The pebble of change was cast into the water many years ago, when educators began to hear the whisper of a better way to engage with children in the classroom; the Reggio way. Call it what you will inquiry based, child directed, inspired learning. You can write the documents in any which way but it all comes from the wonder of learning that is Reggio.
We will all find our own way of bringing Reggio home. There is no right way or wrong way-just your way of taking the guiding principles of this unique approach and melding it with your own beliefs.
However, in order to truly embrace change there must be one fundamental shift, the child must be respected as a contributor, participant, and co learner in the journey of learning, instead of an empty cup.
If you master this then the rest will come.
All children have powerful voices. 
It is a wondrous moment when the teacher finally hears them.

Friday, May 20, 2016

The Community

What is Community?

This year's JK-Sk class spent the first part of the school year exploring the concept of community and all it entails.  Community has always been part of our school life.
More that just a place to live it is a place of people, voices, shared space, rituals and customs. Coming form the Latin term  meaning "with gifts" the term suggests a general sense of humanity, reciprocity and a shared practice of doing good for others that comes from working together for a joint purpose.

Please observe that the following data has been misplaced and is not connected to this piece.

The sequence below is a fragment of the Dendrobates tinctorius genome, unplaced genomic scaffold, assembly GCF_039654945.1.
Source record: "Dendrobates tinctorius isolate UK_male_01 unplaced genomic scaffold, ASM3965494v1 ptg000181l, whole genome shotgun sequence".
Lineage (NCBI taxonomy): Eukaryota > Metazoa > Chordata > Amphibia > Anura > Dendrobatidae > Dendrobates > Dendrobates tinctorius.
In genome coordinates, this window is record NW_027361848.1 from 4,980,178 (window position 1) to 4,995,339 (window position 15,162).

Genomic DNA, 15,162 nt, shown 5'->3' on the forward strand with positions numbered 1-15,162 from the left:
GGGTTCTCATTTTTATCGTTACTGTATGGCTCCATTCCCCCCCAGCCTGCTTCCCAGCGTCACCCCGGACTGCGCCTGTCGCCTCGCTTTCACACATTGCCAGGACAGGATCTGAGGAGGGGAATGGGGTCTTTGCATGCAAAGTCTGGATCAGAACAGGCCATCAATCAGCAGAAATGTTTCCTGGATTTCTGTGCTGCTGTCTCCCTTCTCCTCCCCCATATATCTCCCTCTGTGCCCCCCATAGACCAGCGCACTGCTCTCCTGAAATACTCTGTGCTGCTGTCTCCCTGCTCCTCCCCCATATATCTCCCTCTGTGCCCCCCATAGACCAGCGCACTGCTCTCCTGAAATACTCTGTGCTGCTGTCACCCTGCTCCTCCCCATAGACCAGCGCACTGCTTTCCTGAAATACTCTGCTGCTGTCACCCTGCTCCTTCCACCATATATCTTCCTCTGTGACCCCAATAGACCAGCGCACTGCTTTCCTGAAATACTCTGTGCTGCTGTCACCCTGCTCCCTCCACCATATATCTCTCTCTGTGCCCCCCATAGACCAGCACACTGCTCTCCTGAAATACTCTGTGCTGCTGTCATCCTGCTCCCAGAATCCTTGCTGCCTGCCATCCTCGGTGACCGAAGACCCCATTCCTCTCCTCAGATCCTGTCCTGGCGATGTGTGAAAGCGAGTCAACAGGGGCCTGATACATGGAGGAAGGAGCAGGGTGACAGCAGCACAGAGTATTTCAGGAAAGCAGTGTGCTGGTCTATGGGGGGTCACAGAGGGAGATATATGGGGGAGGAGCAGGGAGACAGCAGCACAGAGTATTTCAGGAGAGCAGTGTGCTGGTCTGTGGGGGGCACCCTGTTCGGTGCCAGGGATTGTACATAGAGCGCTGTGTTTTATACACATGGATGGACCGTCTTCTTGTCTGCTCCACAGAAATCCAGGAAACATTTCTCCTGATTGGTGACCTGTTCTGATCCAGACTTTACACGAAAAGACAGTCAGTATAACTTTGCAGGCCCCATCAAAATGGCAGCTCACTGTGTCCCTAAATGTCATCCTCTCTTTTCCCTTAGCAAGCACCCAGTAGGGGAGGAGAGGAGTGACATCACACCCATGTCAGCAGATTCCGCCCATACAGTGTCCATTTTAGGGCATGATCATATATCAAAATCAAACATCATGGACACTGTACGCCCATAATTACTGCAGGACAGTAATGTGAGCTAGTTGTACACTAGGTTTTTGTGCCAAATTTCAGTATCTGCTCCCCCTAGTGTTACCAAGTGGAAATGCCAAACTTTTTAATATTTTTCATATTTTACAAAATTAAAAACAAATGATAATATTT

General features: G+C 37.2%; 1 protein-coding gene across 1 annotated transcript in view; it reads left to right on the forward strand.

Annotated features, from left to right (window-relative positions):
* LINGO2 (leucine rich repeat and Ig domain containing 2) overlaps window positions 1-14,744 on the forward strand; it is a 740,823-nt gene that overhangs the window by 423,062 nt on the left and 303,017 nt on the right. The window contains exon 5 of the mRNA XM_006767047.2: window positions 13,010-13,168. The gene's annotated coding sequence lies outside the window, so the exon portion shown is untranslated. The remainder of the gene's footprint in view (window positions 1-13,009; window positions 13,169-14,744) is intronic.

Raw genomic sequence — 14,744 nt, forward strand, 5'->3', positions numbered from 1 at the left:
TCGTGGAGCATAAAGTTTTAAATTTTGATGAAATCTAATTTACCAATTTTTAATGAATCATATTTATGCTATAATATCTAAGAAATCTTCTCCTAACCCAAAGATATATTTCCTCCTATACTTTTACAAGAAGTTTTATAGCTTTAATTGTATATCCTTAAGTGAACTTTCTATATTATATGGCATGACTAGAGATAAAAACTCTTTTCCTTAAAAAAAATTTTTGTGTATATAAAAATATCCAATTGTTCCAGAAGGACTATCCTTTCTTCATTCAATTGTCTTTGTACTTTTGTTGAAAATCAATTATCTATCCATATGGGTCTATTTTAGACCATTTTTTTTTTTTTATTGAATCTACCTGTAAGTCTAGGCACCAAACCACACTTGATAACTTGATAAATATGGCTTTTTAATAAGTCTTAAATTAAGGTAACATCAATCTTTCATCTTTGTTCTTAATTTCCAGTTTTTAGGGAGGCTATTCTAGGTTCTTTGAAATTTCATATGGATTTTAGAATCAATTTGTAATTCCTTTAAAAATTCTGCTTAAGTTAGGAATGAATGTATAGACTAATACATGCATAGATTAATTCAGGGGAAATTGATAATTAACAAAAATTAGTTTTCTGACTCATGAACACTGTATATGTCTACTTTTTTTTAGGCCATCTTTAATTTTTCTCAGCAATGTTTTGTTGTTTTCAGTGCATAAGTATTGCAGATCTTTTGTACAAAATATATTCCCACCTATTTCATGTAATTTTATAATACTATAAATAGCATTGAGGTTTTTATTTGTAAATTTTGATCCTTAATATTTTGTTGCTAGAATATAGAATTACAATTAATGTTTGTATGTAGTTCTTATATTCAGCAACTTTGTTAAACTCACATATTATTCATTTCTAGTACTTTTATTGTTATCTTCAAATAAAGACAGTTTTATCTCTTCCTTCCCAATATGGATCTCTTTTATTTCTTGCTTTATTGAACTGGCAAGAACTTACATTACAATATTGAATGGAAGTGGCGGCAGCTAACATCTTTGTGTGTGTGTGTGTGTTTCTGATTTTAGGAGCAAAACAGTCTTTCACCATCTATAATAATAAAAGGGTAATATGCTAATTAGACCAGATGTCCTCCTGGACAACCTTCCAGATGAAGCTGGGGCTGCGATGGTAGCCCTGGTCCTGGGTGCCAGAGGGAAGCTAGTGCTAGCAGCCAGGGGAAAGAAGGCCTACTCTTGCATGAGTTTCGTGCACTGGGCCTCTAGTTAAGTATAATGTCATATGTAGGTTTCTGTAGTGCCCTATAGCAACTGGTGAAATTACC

Communities help generate a shared language,
rituals and customs, and a collective memory of those that join the group.

If we give credence to the old African proverb that “it takes a village to raise a child” then we can
understand the impact that community has in
helping us raise our children.

Children need more that just supportive parents. As they branch outside the home they require a larger support network to grow into healthy citizens.

It is a child’s right to expect the community to provide them safe neighbourhoods, adults who are good role models and dedicated teachers and politicians who keep children's rights at the forefront.
When children feel a connectivity to their
community they are more apt to develop a sense of civic and social responsibility. They build trust, learn to resolve conflicts peacefully and have a genuine sense of caring for others.

Here is a peek at some of the children's work. The entire project is too long to post so we welcome questions.

 What is community.
~There are lots of houses and tall buildings.
~A community is a place where you walk to.
~There are streets.
There are apartments.

The Places in Our Community

Our Customs and Rituals

Community Celebrations

Global Responsibility 

What we bring to the Community

Wednesday, May 11, 2016

Thinking About Children's Thinking!

Thinking about Children's Thinking

Now that's a brain full isn't it?
There simply aren't enough hours in a day to reflect on all the thoughts that spin around in a classroom.  It would be wonderful if we could pause at every turn to delve into the children's thinking on the hundreds of topics they encounter.

This was an interesting experience.

Taylor and Sophie constructed a "Royal Tent."

The teacher asked, "What does Royal mean?"